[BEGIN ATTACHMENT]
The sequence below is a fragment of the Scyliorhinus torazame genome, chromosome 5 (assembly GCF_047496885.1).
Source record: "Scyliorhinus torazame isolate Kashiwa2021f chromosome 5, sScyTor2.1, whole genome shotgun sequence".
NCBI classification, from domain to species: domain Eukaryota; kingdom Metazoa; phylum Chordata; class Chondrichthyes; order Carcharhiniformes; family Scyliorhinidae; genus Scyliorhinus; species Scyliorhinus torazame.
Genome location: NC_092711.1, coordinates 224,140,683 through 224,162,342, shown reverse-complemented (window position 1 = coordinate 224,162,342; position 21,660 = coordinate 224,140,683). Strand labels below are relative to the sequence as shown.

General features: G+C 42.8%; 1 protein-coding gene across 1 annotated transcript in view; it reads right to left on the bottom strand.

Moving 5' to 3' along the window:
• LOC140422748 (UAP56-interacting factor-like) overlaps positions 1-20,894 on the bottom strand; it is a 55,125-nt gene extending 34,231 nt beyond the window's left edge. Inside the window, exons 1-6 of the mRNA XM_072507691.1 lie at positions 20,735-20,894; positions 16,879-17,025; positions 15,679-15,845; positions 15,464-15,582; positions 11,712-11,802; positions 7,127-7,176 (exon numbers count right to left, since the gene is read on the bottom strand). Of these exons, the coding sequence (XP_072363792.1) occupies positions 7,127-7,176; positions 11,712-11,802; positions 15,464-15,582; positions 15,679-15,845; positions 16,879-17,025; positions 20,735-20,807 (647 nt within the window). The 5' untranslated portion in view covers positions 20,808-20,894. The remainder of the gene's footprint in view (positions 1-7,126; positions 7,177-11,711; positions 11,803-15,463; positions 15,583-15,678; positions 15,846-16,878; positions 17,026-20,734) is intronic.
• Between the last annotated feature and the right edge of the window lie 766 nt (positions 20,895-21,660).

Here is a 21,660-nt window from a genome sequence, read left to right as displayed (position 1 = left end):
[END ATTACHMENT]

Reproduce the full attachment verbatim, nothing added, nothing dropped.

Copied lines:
The sequence below is a fragment of the Scyliorhinus torazame genome, chromosome 5 (assembly GCF_047496885.1).
Source record: "Scyliorhinus torazame isolate Kashiwa2021f chromosome 5, sScyTor2.1, whole genome shotgun sequence".
NCBI classification, from domain to species: domain Eukaryota; kingdom Metazoa; phylum Chordata; class Chondrichthyes; order Carcharhiniformes; family Scyliorhinidae; genus Scyliorhinus; species Scyliorhinus torazame.
Genome location: NC_092711.1, coordinates 224,140,683 through 224,162,342, shown reverse-complemented (window position 1 = coordinate 224,162,342; position 21,660 = coordinate 224,140,683). Strand labels below are relative to the sequence as shown.

General features: G+C 42.8%; 1 protein-coding gene across 1 annotated transcript in view; it reads right to left on the bottom strand.

Moving 5' to 3' along the window:
• LOC140422748 (UAP56-interacting factor-like) overlaps positions 1-20,894 on the bottom strand; it is a 55,125-nt gene extending 34,231 nt beyond the window's left edge. Inside the window, exons 1-6 of the mRNA XM_072507691.1 lie at positions 20,735-20,894; positions 16,879-17,025; positions 15,679-15,845; positions 15,464-15,582; positions 11,712-11,802; positions 7,127-7,176 (exon numbers count right to left, since the gene is read on the bottom strand). Of these exons, the coding sequence (XP_072363792.1) occupies positions 7,127-7,176; positions 11,712-11,802; positions 15,464-15,582; positions 15,679-15,845; positions 16,879-17,025; positions 20,735-20,807 (647 nt within the window). The 5' untranslated portion in view covers positions 20,808-20,894. The remainder of the gene's footprint in view (positions 1-7,126; positions 7,177-11,711; positions 11,803-15,463; positions 15,583-15,678; positions 15,846-16,878; positions 17,026-20,734) is intronic.
• Between the last annotated feature and the right edge of the window lie 766 nt (positions 20,895-21,660).

Here is a 21,660-nt window from a genome sequence, read left to right as displayed (position 1 = left end):